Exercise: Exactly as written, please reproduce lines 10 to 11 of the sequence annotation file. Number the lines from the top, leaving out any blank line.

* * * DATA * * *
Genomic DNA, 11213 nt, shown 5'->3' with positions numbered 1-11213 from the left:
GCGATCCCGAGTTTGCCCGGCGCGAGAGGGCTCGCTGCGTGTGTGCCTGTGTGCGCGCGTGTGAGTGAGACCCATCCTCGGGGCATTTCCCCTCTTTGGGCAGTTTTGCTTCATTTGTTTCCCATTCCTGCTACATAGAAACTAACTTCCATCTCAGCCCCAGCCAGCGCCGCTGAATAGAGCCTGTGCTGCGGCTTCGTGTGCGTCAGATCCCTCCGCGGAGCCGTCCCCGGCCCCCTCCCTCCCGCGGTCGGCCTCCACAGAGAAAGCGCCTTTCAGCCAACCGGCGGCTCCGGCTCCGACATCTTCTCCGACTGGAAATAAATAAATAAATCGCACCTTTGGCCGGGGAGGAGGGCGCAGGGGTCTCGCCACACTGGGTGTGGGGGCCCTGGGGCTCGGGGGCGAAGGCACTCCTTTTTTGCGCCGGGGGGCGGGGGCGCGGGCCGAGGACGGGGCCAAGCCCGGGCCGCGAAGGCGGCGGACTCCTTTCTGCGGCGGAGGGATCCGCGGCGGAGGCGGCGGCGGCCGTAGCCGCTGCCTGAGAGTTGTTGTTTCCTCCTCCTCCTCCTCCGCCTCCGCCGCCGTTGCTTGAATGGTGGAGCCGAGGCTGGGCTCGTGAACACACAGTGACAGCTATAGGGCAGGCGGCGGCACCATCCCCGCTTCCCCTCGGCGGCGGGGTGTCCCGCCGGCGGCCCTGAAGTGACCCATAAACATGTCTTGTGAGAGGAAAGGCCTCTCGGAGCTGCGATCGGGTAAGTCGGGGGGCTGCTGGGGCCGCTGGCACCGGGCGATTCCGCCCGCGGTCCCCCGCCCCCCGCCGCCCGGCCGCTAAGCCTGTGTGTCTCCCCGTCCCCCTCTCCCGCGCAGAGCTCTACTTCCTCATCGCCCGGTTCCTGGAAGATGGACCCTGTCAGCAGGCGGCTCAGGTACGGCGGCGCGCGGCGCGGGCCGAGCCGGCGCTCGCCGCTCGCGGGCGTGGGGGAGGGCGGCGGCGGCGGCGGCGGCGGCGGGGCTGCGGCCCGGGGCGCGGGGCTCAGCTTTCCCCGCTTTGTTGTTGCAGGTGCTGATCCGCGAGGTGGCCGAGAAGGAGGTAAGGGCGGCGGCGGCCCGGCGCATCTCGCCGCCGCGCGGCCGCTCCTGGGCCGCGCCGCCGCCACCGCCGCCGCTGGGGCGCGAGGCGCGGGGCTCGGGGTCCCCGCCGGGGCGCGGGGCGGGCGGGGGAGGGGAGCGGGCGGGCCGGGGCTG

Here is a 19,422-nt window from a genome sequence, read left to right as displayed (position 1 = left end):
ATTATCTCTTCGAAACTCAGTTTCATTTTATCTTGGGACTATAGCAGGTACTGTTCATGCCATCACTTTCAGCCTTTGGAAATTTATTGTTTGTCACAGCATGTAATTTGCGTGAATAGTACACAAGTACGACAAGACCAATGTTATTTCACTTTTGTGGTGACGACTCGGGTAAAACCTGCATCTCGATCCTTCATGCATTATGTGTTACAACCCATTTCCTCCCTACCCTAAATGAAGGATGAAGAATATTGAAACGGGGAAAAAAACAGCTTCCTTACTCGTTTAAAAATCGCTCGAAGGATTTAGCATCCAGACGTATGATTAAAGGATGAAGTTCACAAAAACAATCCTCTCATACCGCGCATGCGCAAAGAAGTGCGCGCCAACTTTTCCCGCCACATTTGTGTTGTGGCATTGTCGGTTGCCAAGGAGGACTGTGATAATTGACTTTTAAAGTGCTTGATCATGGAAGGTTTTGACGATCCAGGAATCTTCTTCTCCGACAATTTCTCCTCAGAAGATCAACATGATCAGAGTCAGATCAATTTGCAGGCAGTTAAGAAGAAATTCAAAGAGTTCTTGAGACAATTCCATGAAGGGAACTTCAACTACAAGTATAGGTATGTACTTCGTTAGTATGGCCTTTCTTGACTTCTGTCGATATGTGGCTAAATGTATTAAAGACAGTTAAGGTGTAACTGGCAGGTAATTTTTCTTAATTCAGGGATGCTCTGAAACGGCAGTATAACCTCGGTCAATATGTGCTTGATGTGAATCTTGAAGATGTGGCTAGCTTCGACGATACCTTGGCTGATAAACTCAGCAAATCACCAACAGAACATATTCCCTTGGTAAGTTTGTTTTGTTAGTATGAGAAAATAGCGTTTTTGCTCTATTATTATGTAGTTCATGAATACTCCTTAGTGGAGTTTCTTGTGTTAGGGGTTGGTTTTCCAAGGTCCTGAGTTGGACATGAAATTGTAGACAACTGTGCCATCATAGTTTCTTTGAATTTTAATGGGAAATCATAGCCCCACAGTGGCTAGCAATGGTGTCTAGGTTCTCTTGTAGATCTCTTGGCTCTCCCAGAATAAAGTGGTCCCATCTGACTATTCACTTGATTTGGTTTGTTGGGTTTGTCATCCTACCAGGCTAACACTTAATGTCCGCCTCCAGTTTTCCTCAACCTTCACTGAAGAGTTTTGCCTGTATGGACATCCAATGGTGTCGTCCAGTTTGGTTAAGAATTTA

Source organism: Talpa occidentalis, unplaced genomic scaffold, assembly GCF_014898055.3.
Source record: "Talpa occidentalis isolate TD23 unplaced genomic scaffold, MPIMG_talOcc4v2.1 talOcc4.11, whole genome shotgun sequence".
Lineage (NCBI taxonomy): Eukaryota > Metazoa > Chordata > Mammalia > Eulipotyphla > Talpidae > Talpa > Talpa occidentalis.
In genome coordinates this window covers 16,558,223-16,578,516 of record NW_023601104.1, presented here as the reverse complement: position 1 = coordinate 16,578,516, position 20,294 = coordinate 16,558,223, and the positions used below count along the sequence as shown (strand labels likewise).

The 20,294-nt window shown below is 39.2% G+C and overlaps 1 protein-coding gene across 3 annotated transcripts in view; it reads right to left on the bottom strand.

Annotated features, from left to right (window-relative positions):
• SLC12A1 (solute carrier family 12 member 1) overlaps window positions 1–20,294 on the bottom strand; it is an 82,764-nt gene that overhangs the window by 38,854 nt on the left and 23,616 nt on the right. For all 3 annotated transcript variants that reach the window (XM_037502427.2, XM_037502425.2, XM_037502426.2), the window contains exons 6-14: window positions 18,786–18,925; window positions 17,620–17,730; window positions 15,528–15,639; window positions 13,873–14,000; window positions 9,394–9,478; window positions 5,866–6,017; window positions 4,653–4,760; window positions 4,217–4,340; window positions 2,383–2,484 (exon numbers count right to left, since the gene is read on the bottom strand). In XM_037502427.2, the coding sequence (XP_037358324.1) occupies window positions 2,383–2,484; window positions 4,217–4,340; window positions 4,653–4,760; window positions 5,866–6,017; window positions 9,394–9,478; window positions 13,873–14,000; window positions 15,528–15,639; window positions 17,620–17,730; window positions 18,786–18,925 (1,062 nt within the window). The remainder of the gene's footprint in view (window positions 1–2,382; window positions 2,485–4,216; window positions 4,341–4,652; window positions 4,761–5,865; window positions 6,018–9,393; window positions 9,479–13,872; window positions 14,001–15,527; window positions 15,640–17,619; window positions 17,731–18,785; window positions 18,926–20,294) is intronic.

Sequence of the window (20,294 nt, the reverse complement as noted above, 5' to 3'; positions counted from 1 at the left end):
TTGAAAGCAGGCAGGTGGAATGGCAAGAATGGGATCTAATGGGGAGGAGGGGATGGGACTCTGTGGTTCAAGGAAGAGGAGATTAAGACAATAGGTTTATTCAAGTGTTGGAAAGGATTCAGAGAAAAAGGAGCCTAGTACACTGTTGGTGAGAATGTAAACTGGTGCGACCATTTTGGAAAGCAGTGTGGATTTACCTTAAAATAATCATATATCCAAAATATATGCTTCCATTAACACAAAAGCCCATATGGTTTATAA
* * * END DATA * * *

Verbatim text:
Annotated features, from left to right (window-relative positions):
• SLC12A1 (solute carrier family 12 member 1) overlaps window positions 1–20,294 on the bottom strand; it is an 82,764-nt gene that overhangs the window by 38,854 nt on the left and 23,616 nt on the right. For all 3 annotated transcript variants that reach the window (XM_037502427.2, XM_037502425.2, XM_037502426.2), the window contains exons 6-14: window positions 18,786–18,925; window positions 17,620–17,730; window positions 15,528–15,639; window positions 13,873–14,000; window positions 9,394–9,478; window positions 5,866–6,017; window positions 4,653–4,760; window positions 4,217–4,340; window positions 2,383–2,484 (exon numbers count right to left, since the gene is read on the bottom strand). In XM_037502427.2, the coding sequence (XP_037358324.1) occupies window positions 2,383–2,484; window positions 4,217–4,340; window positions 4,653–4,760; window positions 5,866–6,017; window positions 9,394–9,478; window positions 13,873–14,000; window positions 15,528–15,639; window positions 17,620–17,730; window positions 18,786–18,925 (1,062 nt within the window). The remainder of the gene's footprint in view (window positions 1–2,382; window positions 2,485–4,216; window positions 4,341–4,652; window positions 4,761–5,865; window positions 6,018–9,393; window positions 9,479–13,872; window positions 14,001–15,527; window positions 15,640–17,619; window positions 17,731–18,785; window positions 18,926–20,294) is intronic.